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Candidate for FCC chairman reveals priorities at confirmation hearings

Tom Wheeler, the White House’s nominee to be the next FCC chairman, explained to the Senate Commerce Committee his top challenges if confirmed for the job. Except for the broadcast auctions, none involved traditional OTA television broadcasting.

A staff memo circulated before the hearings listed the carrying out of the spectrum auctions and the creation of a public safety network as Wheeler’s top priorities. This was followed by the transition from analog switched networks to Internet protocol (IP) delivery networks and, finally, the continued expansion of broadband networks.

Wheeler, 67, who earlier served as chairman of the FCC’s Technological Advisory Council and was a former head of the National Cable & Telecommunications Association and CTIA: The Wireless Association, is also a venture capitalist and former lobbyist. He was a former fundraiser for President Obama.

Wheeler called himself “an unabashed supporter of competition,” adding that he believes the government should help improve public access to broadband networks, promote universal service and enhance public services. He said his business experience has convinced him that the FCC needs to promote competition over regulation.

“Competition is a power unto itself that must be encouraged,” he told the senators. “Competitive markets produce better outcomes than regulated or uncompetitive markets.”

As to the spectrum auctions, Wheeler said they should be expedited rather than slowed, as the broadcasters have advocated. “I think it is absolutely crucial that the incentive auction move on an expedited schedule,” Wheeler said. But he also noted that would be a challenge.

“The incentive auction is something that has never been tried before,” he said. “I liken it to a Rubik’s cube. On one side of the cube you have to provide incentive for broadcasters to want to auction their spectrum. On another side of the cube you have to provide a product in a way that incentivizes the wireless carriers or however the bidders may be to want bid for that spectrum. And then in the middle, on an almost real-time basis you have to have a band plan that is constantly changing to reflect the variables. That is why this has never been tried before. This is a monumental undertaking.”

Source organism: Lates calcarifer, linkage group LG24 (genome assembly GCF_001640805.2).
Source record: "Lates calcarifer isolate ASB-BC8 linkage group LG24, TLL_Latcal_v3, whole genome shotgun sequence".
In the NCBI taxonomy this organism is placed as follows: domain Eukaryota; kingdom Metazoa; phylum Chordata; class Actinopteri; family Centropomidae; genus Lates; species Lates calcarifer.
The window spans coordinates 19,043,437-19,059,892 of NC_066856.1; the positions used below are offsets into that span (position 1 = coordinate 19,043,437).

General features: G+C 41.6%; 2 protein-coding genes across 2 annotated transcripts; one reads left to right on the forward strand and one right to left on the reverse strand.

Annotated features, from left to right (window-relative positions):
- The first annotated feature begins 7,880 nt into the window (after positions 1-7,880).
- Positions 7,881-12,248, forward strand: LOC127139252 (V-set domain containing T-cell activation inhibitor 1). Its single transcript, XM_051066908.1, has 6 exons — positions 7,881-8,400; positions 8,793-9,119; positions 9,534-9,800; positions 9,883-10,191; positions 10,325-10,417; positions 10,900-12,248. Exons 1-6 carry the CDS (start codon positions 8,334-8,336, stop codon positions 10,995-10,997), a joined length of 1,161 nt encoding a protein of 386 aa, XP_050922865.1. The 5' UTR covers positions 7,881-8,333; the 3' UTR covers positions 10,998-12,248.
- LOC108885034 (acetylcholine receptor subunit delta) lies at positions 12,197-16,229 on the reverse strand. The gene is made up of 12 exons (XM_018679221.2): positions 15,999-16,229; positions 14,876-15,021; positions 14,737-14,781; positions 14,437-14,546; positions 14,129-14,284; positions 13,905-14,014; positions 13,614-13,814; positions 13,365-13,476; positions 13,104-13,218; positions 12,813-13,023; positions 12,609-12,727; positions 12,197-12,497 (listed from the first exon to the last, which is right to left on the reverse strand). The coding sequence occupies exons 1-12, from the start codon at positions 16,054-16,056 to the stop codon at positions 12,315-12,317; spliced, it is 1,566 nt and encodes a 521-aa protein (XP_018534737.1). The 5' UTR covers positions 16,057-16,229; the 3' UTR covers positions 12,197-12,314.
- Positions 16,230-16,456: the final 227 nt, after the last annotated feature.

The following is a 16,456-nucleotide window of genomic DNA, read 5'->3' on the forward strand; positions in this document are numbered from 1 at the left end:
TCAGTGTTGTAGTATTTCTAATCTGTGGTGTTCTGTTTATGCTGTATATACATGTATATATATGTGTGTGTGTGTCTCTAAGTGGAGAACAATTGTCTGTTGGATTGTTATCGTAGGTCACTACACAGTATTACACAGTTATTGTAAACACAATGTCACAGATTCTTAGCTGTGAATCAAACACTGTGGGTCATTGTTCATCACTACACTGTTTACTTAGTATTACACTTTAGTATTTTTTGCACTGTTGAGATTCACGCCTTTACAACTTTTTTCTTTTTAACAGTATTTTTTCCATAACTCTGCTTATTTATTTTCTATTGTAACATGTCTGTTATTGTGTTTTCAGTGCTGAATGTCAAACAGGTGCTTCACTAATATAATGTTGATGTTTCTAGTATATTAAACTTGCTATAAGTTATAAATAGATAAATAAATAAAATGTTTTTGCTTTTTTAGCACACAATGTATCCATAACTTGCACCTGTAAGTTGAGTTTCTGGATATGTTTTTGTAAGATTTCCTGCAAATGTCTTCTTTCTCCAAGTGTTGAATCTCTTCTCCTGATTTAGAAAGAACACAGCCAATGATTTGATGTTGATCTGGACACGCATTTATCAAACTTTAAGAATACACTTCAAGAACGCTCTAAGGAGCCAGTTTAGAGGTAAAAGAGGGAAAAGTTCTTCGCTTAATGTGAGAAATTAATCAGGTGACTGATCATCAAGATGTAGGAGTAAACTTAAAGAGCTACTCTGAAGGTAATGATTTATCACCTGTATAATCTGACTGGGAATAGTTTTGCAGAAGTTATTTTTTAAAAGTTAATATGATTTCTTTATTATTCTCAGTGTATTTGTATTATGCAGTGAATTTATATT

On many hot-button topics, Wheeler avoided controversy. He said merger reviews would be analyzed according to the facts and legal precedents. As to the FCC’s authority in retransmission disputes, Wheeler said he needed more time to study the issue after the courts make their decisions. “I look forward to looking into that issue and getting my arms around it,” he said.

On the E-rate program, Wheeler pledged to support and expand it. E-rate is the name for the Schools and Libraries Program of the Universal Service Fund. The program provides discounts to assist most schools and libraries in the United States (and U.S. territories) to obtain affordable telecommunications and Internet access.

Wheeler has vowed to divest his stakes in AT&T Inc, Dish Network Corp, Google Inc. and dozens of other tech and telecoms companies if he is confirmed. Wheeler’s plan was disclosed in an agreement posted online by the Office of Government Ethics.

Within 90 days of being confirmed by the Senate as FCC chairman, Wheeler plans to leave his investment company and divest holdings in 78 companies, Reuters reported.

The investments include Apple Inc, Microsoft Corp, China Mobile Ltd, tactical radio maker Harris Corp., Windstream Corp. and media companies Liberty Media Corp, News Corp, Time Warner Inc. and Time Warner Cable Inc.

Wheeler will also drop investments in the four biggest U.S. wireless operators: Verizon Communications Inc, AT&T, Sprint Nextel Corp. and Deutsche Telecom AG, which owns T-Mobile.

He also pledged that, until he is divested, he would not “participate personally and substantially” on any matter that might have a direct effect on those financial interests.

Wheeler would take over an FCC at a crossroads in its authority with new technologies. Much of its power was based on the regulation of outdated phone company technology and might not extend into the Internet age. A federal appeals court is expected to decide whether the FCC can bar Internet companies from giving preference to certain traffic later this year in a case brought by Verizon testing the FCC’s authority.

Public-interest groups think Wheeler is far too cozy with the corporate interests he would regulate.

“The Federal Communications Commission needs a strong leader — someone who will use this powerful position to stand up to industry giants and protect the public interest,” Craig Aaron, president and CEO of Free Press, a consumer interest group, told the Wall Street Journal. “On paper, Tom Wheeler does not appear to be that person, having headed not one but two major trade associations.”

In addition to keeping a personal blog — — on technology policy, Wheeler has written a book on Abraham Lincoln’s use of the telegraph. The title is “Mr. Lincoln’s T-Mails.”